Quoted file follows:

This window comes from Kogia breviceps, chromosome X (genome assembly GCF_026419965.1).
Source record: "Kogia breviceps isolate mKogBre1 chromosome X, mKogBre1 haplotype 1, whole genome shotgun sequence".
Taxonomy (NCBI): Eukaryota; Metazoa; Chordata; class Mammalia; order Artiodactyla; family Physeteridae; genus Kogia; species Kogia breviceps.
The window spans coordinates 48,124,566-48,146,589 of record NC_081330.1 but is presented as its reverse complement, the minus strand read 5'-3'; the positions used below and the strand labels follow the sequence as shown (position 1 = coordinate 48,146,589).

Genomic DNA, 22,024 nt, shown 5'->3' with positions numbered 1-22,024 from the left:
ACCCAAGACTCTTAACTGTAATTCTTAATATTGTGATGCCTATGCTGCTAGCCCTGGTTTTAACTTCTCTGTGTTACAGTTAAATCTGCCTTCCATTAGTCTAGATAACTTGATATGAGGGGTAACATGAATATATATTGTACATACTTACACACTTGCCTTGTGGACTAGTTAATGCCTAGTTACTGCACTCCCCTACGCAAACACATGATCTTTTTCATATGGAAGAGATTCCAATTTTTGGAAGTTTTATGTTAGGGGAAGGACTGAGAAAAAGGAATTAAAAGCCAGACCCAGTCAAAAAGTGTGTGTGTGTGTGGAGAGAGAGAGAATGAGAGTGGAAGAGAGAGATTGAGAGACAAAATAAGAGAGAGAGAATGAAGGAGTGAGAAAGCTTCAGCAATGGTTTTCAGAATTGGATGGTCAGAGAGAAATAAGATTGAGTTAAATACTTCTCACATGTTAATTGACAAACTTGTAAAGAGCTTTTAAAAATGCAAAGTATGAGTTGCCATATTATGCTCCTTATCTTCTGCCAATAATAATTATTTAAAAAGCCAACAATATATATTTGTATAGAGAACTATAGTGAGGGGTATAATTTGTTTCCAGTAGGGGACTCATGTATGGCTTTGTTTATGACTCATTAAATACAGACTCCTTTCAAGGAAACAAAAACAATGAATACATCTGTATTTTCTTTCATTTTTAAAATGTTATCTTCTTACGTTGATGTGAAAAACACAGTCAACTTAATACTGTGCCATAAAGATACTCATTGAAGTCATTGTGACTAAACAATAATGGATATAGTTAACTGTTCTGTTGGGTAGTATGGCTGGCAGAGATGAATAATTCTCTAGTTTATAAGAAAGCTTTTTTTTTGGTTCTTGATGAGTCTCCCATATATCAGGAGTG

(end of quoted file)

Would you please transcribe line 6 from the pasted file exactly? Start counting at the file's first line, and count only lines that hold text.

ACCCAAGACTCTTAACTGTAATTCTTAATATTGTGATGCCTATGCTGCTAGCCCTGGTTTTAACTTCTCTGTGTTACAGTTAAATCTGCCTTCCATTAGTCTAGATAACTTGATATGAGGGGTAACATGAATATATATTGTACATACTTACACACTTGCCTTGTGGACTAGTTAATGCCTAGTTACTGCACTCCCCTACGCAAACACATGATCTTTTTCATATGGAAGAGATTCCAATTTTTGGAAGTTTTATGTTAGGGGAAGGACTGAGAAAAAGGAATTAAAAGCCAGACCCAGTCAAAAAGTGTGTGTGTGTGTGGAGAGAGAGAGAATGAGAGTGGAAGAGAGAGATTGAGAGACAAAATAAGAGAGAGAGAATGAAGGAGTGAGAAAGCTTCAGCAATGGTTTTCAGAATTGGATGGTCAGAGAGAAATAAGATTGAGTTAAATACTTCTCACATGTTAATTGACAAACTTGTAAAGAGCTTTTAAAAATGCAAAGTATGAGTTGCCATATTATGCTCCTTATCTTCTGCCAATAATAATTATTTAAAAAGCCAACAATATATATTTGTATAGAGAACTATAGTGAGGGGTATAATTTGTTTCCAGTAGGGGACTCATGTATGGCTTTGTTTATGACTCATTAAATACAGACTCCTTTCAAGGAAACAAAAACAATGAATACATCTGTATTTTCTTTCATTTTTAAAATGTTATCTTCTTACGTTGATGTGAAAAACACAGTCAACTTAATACTGTGCCATAAAGATACTCATTGAAGTCATTGTGACTAAACAATAATGGATATAGTTAACTGTTCTGTTGGGTAGTATGGCTGGCAGAGATGAATAATTCTCTAGTTTATAAGAAAGCTTTTTTTTTGGTTCTTGATGAGTCTCCCATATATCAGGAGTG